Mother of captured American soldier in Ukraine says part of recent conversation with son appeared ‘scripted’
- Alexander Drueke, 40, and Andy Huynh, 27, both of Alabama, were captured by Russian forces on June 11
- Drueke’s mother Lois ‘Bunny’ was able to speak to her son on the phone Tuesday night and said parts of the conversation seemed ‘scripted’ by Russians
- ‘I could tell when he was telling me something scripted. And the other things he was saying was just the regular conversation, just ordinary conversations’
- She said the people holding him were anxious to begin negotiations and that he had food, water, and bedding
- Huynh’s family has not been able to speak to him. Drueke told his mother he has not seen the other soldier in several days
- Bunny said she hopes the global attention on her son and his fellow soldier will help keep them safe
The mother of one of two American soldiers captured by Russian forces says parts of a recent conversation with her son appeared ‘scripted.’
Alexander Drueke, 40, and Andy Huynh, 27, both of Alabama, were captured by Russian forces on June 11 when they didn’t return to a meeting spot after their group came under heavy fire in the Kharkiv region of northeastern Ukraine near the Russian border.
Drueke’s mother, Lois ‘Bunny’ Drueke, of Tuscaloosa, Alabama spoke to her son on the phone Tuesday night for 10 minutes. Bunny said she believes parts of the conversation did not seem to be coming directly from him.
‘It was obvious that there were two things going on,’ she told Good Morning America (GMA). ‘One, I could tell when he was telling me something scripted. And the other things he was saying was just the regular conversation, just ordinary conversations that mothers really treasure.’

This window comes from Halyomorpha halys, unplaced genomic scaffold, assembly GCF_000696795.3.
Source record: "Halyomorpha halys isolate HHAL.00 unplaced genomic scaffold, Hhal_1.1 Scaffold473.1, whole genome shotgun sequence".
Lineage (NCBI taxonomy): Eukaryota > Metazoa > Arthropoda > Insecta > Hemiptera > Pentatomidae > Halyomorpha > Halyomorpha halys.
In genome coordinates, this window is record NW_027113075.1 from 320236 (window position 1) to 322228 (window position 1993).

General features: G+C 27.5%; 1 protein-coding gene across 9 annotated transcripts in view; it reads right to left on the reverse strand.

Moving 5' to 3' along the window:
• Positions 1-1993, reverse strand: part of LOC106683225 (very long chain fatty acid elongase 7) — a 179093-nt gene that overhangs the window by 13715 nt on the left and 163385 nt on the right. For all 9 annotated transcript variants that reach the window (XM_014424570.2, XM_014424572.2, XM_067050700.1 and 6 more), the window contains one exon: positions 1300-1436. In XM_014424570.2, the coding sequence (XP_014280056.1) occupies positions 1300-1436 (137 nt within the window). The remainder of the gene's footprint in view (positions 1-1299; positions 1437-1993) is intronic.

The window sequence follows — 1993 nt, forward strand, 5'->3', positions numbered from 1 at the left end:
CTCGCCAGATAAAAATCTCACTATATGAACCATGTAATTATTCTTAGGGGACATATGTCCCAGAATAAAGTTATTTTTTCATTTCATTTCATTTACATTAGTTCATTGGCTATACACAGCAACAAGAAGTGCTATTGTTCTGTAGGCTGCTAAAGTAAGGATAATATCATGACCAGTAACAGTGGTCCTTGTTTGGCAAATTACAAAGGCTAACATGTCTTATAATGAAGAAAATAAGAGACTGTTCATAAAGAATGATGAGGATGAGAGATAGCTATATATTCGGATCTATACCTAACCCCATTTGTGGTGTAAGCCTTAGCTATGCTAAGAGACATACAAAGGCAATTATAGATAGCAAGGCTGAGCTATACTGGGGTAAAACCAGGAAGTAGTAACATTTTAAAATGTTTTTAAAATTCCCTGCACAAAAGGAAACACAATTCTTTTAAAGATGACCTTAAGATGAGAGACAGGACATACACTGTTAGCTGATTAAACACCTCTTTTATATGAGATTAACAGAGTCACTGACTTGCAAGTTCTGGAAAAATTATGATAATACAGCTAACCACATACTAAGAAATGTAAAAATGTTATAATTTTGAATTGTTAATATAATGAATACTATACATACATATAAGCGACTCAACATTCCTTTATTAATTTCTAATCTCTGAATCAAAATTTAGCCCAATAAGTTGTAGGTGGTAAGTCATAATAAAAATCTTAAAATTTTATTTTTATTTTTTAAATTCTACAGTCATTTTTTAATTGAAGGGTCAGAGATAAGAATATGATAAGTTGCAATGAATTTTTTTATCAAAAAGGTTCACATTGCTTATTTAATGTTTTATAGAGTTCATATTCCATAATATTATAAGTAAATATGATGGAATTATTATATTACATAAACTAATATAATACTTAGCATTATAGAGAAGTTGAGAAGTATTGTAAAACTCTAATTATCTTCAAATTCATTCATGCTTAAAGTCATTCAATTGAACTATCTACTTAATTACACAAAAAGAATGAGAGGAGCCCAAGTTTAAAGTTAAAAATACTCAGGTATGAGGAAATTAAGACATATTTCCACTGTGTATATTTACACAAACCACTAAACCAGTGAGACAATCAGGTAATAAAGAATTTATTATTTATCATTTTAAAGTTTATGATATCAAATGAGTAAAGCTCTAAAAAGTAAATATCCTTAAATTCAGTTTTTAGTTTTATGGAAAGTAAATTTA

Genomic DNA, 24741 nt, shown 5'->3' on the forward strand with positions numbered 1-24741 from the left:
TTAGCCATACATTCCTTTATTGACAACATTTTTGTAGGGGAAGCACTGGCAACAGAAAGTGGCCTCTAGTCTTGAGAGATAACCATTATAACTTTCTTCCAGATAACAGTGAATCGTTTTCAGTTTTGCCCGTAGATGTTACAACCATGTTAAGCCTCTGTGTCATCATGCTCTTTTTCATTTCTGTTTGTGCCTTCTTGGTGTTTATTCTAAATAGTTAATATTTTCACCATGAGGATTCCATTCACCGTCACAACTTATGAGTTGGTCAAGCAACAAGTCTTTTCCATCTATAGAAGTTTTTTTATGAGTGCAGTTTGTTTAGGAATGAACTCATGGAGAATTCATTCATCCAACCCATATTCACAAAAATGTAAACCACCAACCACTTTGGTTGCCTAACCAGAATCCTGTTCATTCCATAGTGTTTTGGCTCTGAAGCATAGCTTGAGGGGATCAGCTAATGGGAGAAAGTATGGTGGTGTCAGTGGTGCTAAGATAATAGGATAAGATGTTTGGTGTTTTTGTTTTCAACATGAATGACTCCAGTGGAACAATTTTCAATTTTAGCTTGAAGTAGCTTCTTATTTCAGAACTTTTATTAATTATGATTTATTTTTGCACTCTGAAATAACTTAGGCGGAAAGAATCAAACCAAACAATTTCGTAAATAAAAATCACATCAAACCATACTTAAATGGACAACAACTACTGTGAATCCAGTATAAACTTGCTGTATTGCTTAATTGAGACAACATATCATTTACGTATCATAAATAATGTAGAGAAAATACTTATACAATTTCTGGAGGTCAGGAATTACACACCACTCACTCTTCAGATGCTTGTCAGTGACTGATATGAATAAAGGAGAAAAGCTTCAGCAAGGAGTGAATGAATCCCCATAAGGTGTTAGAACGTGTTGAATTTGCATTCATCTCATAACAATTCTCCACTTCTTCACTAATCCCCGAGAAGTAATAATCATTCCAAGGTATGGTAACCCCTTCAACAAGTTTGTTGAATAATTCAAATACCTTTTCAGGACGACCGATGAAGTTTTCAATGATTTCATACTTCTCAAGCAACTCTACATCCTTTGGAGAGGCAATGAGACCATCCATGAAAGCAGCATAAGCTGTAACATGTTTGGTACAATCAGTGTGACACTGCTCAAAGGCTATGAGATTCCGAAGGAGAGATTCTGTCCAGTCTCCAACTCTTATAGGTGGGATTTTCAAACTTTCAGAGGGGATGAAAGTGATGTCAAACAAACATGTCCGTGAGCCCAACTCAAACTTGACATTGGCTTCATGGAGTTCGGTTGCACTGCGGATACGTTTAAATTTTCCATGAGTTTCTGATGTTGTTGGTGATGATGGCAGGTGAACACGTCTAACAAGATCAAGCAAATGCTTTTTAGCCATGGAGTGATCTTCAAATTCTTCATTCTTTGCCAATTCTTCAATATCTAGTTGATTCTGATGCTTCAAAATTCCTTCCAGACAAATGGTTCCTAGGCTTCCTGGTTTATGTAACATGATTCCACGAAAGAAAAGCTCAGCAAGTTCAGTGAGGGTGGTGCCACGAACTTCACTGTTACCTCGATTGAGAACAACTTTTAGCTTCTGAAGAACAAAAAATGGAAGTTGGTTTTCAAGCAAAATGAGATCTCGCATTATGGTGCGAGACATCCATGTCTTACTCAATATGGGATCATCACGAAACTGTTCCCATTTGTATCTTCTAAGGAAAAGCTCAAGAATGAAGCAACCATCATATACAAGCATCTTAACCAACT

Bunny (pictured with her son at an unknown time) said the other parts of the phone conversation were ‘just the regular conversation, just ordinary conversations that mothers really treasure’
The two soldiers have appeared in various videos distributed by Russia since their capture. Previously, the men have appeared frightened, but look calmer in the latest video.
Drueke and Huynh traveled separately to help Ukraine, but became friends there in part because of their shared Alabama background, relatives have said.
The U.S. State Department said it was looking into reports that Russian or Russian-backed separatist forces in Ukraine had captured at least two American citizens. If confirmed, they would be the first Americans fighting for Ukraine known to have been captured since the war began February 24.
Alexander Drueke, 40, (pictured in a previous hostage video) and Andy Huynh, 27, both of Alabama, were captured by Russian forces on June 11 when they didn’t return to a meeting spot after their group came under heavy fire in the Kharkiv region of northeastern Ukraine near the Russian border
The two traveled separately to help Ukraine and became buddies there in part because of their shared Alabama background, relatives have said (pictured: Huynh, in a previous hostage video)
According to Bunny, her son said he has been provided food, water and bedding, and his captors are anxious to begin negotiations, the Associated Press reported.